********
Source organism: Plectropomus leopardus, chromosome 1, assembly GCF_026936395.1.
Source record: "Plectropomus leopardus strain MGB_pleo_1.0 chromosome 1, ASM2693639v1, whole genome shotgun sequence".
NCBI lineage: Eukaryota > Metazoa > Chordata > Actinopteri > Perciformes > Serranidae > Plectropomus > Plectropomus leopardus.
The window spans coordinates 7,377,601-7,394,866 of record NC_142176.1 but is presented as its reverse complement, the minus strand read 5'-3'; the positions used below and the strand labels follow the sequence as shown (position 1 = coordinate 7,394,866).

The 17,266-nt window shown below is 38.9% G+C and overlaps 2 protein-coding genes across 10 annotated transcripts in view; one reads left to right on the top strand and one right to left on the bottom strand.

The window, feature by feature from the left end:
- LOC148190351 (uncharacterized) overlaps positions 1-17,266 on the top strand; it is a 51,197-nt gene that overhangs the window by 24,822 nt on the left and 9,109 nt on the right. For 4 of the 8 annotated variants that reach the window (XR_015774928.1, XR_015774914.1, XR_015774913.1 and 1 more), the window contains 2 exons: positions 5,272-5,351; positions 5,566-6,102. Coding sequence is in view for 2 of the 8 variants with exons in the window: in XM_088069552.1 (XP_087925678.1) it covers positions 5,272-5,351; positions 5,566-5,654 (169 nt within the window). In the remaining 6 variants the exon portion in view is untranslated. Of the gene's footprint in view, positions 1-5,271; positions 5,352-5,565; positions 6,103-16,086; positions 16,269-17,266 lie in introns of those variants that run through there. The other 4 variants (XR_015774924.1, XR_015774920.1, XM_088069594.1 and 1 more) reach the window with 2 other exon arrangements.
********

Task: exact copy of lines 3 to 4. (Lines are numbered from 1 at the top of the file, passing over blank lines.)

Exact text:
NCBI lineage: Eukaryota > Metazoa > Chordata > Actinopteri > Perciformes > Serranidae > Plectropomus > Plectropomus leopardus.
The window spans coordinates 7,377,601-7,394,866 of record NC_142176.1 but is presented as its reverse complement, the minus strand read 5'-3'; the positions used below and the strand labels follow the sequence as shown (position 1 = coordinate 7,394,866).